By Beverley GilbertIn 2001, Melbourne writer Beverley Gilbert sat in on a workshop on biographical writing and was asked to write about the most interesting person in her family. The person she chose was her father, Harold, a man who had died just six months earlier; a man who had deliberately kept the details of his past hidden away.
Over the next few years, Beverley went on a mission to reconstruct Harold’s early life, and to uncover just why he had been so intentionally evasive about his background. He’d grown up in a rural working class area, and had transformed himself into a respectable and prominent middle class man. He kept little of his early life other than his birth certificate, a watch inscribed to him from his mother on his 21st birthday, and a well worn stockwhip, the only tangible reminder of his childhood.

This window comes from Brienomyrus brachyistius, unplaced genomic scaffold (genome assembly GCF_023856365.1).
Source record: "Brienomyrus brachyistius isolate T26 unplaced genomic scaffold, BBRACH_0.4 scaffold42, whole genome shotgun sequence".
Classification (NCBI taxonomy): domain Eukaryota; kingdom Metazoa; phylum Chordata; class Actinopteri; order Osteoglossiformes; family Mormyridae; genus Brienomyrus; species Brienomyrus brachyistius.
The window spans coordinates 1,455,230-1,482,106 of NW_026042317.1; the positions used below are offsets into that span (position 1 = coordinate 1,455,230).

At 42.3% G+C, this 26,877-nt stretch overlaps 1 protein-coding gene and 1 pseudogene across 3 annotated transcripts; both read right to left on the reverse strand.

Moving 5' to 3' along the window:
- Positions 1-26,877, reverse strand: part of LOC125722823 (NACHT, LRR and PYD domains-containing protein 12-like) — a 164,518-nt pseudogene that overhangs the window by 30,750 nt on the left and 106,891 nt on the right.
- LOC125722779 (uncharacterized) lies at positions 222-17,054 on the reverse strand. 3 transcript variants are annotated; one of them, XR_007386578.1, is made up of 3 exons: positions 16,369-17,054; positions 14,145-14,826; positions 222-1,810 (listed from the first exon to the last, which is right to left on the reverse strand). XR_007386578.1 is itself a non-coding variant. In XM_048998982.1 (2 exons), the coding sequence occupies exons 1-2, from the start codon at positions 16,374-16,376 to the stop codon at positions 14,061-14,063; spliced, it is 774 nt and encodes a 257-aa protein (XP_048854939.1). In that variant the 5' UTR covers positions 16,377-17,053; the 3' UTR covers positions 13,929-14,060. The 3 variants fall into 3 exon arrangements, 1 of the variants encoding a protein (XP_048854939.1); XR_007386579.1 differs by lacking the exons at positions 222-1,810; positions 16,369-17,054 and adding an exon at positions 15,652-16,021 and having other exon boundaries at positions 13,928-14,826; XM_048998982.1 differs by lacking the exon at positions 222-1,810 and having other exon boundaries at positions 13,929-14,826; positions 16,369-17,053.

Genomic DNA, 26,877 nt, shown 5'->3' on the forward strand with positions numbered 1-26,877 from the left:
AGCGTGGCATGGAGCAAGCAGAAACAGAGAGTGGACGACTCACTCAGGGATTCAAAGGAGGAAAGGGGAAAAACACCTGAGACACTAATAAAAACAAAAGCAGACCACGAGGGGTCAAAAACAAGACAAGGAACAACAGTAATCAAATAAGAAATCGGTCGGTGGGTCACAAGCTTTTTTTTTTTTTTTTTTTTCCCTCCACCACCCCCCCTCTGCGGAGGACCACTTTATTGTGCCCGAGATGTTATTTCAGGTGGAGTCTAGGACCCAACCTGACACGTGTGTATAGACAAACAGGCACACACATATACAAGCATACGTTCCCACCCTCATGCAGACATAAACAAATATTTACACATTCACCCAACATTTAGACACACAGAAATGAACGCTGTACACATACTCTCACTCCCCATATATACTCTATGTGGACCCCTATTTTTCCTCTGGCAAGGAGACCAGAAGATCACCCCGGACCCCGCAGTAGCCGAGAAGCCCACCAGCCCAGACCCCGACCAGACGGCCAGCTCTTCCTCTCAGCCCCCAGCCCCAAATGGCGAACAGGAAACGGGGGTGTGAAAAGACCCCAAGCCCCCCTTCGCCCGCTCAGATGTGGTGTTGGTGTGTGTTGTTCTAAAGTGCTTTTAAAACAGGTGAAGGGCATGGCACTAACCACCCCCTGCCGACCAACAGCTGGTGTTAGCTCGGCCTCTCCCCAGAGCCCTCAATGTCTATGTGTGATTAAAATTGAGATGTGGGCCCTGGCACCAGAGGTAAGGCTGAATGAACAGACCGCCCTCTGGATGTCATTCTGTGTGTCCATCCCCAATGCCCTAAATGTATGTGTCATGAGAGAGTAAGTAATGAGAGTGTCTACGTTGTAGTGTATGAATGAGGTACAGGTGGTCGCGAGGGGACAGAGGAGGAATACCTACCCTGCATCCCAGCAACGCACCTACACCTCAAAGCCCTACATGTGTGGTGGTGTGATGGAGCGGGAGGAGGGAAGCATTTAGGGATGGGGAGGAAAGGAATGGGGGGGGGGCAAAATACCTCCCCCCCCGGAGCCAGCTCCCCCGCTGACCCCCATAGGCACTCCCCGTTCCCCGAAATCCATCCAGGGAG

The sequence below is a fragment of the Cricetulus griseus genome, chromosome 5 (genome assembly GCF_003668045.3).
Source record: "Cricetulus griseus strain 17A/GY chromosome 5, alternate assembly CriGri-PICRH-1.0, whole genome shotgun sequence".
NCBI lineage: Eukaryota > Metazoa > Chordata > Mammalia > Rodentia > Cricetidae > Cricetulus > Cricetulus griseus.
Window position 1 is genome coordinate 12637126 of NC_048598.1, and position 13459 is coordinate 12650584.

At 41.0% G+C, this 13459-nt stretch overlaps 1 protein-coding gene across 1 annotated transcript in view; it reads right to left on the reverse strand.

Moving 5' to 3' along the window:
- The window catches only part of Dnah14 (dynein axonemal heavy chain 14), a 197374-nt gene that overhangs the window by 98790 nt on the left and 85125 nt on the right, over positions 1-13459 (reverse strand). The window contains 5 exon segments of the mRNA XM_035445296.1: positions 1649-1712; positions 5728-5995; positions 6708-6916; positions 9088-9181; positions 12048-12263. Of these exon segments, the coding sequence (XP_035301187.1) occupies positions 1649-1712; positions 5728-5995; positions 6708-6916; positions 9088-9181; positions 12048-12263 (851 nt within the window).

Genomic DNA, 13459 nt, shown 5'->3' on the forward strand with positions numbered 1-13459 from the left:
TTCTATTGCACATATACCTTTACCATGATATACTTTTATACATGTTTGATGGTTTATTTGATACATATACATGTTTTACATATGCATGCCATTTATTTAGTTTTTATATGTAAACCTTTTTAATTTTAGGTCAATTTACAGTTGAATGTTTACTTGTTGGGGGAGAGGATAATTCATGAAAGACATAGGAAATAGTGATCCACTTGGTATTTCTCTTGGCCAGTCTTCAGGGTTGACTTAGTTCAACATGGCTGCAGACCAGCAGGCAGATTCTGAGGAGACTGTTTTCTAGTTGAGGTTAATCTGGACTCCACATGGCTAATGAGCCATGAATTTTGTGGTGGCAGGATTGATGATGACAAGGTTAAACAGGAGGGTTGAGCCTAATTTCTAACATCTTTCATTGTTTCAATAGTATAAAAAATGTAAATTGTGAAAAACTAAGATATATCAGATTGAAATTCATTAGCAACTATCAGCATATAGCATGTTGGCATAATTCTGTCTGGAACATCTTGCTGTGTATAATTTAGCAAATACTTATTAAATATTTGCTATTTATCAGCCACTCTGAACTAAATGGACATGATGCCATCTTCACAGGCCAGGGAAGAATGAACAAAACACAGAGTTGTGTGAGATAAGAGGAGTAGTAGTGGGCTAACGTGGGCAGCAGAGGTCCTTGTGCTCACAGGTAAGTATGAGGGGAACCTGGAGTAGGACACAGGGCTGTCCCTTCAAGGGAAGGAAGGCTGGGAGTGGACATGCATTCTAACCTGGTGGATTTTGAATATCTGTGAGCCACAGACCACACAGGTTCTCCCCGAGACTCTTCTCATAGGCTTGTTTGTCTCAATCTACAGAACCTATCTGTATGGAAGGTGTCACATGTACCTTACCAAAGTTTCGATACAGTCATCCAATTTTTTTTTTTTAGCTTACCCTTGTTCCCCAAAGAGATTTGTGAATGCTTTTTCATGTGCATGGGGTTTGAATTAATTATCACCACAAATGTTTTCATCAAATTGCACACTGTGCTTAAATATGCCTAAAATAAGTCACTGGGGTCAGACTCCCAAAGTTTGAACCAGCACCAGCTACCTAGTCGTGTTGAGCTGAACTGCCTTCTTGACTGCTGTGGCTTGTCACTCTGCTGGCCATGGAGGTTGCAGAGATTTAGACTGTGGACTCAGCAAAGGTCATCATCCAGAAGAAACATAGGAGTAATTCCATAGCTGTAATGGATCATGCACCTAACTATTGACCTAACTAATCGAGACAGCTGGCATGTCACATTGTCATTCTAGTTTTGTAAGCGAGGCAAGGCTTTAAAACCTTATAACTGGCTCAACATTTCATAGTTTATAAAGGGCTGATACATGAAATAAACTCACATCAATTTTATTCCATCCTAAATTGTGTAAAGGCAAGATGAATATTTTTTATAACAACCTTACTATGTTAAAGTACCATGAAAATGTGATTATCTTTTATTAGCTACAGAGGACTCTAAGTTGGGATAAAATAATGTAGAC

This is an engaging story that appeals on several levels. Not only the details of how the author sets about putting the pieces of Harold’s life together, but in the description of Melbourne in the early 20th century with it’s entrenched class structure, division between catholic and protestant, excitement over Phar Lap’s racing career and the effect of the war on Harold and his family.
Well worth a read next time you’re up in the Research Centre.
We have numerous such donated and purchased published family histories on our shelves in the Research Centre.